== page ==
Some concepts seem to be “grounded” in sensory or motor experiences (Barsalou, 2008). For instance, the idea of “pain” is based on experiences of pain, and the metaphorical use of the word is presumably linked to those bodily experiences. Certain aspects of concepts are more abstracted from first-hand experience and act more like symbols or pointers, which can support flexible cognition. For example, we know water can be used to clean the dishes, but when we are thirsty, we drink it. The same object can also appear entirely different in some contexts, such as a camouflaging stick insect appearing as a leaf or when a caterpillar changes into a butterfly. In such cases where sensory information is unreliable or exhibits changes, an amodal symbol working as an abstract pointer may aid reasoning and understanding. Cognitive science and artificial intelligence researchers discuss the use of amodal symbols—abstracted away from specific input patterns—for solving complex tasks, arguing they provide a foundation to support higher cognition (Marcus, 2001; Pylyshyn, 1984; Fodor, 1975; also see Markman & Dietrich, 2000). In contrast, theories of grounded cognition suggest that all “abstract” representations are grounded in, and therefore fully explained by, sensory–motor representations (Barsalou, 1999; Harnad, 1990). Indeed, sensory–motor variables and categories are often correlated in the real world, and the brain may never need to represent “category” in a way that can be disentangled from perception and action.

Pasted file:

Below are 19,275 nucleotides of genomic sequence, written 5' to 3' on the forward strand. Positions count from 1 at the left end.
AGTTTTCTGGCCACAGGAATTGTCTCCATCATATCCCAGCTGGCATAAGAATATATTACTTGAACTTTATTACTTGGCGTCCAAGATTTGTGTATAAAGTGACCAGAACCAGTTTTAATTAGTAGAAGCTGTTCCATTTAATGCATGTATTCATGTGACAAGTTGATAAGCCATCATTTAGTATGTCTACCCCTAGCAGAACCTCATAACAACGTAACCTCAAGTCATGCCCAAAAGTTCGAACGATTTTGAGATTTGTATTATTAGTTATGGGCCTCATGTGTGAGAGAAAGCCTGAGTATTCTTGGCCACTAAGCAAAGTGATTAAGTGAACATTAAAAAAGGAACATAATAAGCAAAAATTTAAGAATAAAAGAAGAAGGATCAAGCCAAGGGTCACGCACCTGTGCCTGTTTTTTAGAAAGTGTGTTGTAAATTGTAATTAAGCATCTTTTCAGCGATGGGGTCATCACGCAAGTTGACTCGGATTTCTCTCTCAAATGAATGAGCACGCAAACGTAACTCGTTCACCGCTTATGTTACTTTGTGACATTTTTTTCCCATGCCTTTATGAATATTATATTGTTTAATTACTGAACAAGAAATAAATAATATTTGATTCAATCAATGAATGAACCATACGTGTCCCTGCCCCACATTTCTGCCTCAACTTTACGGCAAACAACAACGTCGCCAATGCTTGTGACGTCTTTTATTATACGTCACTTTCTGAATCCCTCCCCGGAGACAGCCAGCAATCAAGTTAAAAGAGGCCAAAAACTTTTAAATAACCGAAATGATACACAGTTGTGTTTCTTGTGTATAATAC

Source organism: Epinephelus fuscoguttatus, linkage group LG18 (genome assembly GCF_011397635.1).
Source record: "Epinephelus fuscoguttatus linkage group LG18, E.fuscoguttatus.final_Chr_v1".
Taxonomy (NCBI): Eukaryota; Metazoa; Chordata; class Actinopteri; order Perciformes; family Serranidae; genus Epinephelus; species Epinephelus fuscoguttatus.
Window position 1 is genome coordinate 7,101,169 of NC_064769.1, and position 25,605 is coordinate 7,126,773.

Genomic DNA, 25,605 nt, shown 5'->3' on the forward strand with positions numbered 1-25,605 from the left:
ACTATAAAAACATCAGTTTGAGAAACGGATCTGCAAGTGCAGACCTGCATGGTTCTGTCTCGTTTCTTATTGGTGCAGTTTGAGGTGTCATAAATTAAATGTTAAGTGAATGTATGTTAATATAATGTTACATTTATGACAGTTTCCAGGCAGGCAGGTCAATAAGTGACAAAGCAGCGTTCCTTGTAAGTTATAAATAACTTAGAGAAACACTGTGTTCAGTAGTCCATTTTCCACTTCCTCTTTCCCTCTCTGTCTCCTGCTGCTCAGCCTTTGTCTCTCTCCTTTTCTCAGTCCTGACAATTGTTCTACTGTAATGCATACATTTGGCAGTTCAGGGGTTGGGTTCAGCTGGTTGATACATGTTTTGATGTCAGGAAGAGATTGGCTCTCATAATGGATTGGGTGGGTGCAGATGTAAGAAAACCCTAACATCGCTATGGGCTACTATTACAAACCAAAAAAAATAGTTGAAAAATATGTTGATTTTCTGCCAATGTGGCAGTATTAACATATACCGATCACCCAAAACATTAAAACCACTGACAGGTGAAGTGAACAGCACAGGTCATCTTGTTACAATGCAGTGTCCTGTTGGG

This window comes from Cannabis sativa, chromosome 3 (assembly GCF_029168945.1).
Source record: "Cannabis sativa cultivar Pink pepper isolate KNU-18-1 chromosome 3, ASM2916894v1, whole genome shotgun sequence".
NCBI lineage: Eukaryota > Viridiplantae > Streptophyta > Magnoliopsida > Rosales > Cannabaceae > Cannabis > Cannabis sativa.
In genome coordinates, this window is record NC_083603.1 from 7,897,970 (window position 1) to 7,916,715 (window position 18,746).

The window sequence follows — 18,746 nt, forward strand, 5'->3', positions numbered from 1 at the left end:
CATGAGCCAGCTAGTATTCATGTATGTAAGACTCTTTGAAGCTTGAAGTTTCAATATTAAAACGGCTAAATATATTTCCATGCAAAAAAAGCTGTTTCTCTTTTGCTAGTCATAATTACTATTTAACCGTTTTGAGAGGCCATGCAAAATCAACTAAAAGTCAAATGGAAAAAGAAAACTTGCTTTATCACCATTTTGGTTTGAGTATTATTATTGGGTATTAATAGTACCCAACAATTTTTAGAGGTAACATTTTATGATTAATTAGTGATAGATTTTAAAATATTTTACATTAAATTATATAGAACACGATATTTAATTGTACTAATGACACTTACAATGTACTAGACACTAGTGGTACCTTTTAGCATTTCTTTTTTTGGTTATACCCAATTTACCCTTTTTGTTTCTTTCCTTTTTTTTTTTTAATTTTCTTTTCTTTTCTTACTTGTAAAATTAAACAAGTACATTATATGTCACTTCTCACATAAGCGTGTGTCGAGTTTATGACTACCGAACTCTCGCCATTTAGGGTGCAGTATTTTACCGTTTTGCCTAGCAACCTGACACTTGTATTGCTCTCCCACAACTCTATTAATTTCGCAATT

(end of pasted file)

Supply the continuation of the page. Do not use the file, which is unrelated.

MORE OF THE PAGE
Here, we consider several competing accounts. Closely related to “grounded cognition,” some researchers emphasize a central role of action for cognition (Wolpert & Witkowski, 2014; Wolpert & Ghahramani, 2000; Rizzolatti, Riggio, Dascola, & Umiltá, 1987), such that category representations could simply consist of the appropriate stimulus–motor representations and associations (Figure 1B). An alternative view holds that category-modulated stimulus representations are key for categorization, where stimulus information is transformed into a representation suited for categorization (as in cognitive models: e.g., Love et al., 2004; Kruschke, 1992). In these models, an attention mechanism gives more weight to relevant features so that within-category stimuli become closer and across-category stimuli are pushed apart in representational space (Figure 1C). Finally, the brain may recruit an additional amodal, symbol-like concept representation (Marcus, 2001; Pylyshyn, 1984; Newell, 1980; Fodor, 1975) to explicitly code for category, separate from sensory–motor representations. For instance, sensory information is processed (e.g., modulated by category structure) and then transformed into an abstract category representation before turning into a response (Figure 1D). This representation resembles an amodal symbol in that it has its own representational format (e.g., orthogonal to sensory–motor codes) and acts as a pointer between the relevant sensory signals (input) and motor responses (output). The advantage of such a representation is that it can play a role in solving the task and can persist across superficial changes in appearance and changes in motor commands. People's ability to reason and generalize in an abstract fashion suggests the brain is a type of symbol processor (Marcus, 2001).